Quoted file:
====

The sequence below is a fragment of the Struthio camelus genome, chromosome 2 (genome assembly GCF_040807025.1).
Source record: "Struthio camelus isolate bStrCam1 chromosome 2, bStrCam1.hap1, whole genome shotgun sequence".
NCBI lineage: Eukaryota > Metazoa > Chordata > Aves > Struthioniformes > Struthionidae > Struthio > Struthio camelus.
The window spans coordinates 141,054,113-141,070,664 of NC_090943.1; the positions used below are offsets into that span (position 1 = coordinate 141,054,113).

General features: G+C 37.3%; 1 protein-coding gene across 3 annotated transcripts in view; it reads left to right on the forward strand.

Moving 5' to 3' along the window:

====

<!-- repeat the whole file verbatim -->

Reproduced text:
The sequence below is a fragment of the Struthio camelus genome, chromosome 2 (genome assembly GCF_040807025.1).
Source record: "Struthio camelus isolate bStrCam1 chromosome 2, bStrCam1.hap1, whole genome shotgun sequence".
NCBI lineage: Eukaryota > Metazoa > Chordata > Aves > Struthioniformes > Struthionidae > Struthio > Struthio camelus.
The window spans coordinates 141,054,113-141,070,664 of NC_090943.1; the positions used below are offsets into that span (position 1 = coordinate 141,054,113).

General features: G+C 37.3%; 1 protein-coding gene across 3 annotated transcripts in view; it reads left to right on the forward strand.

Moving 5' to 3' along the window: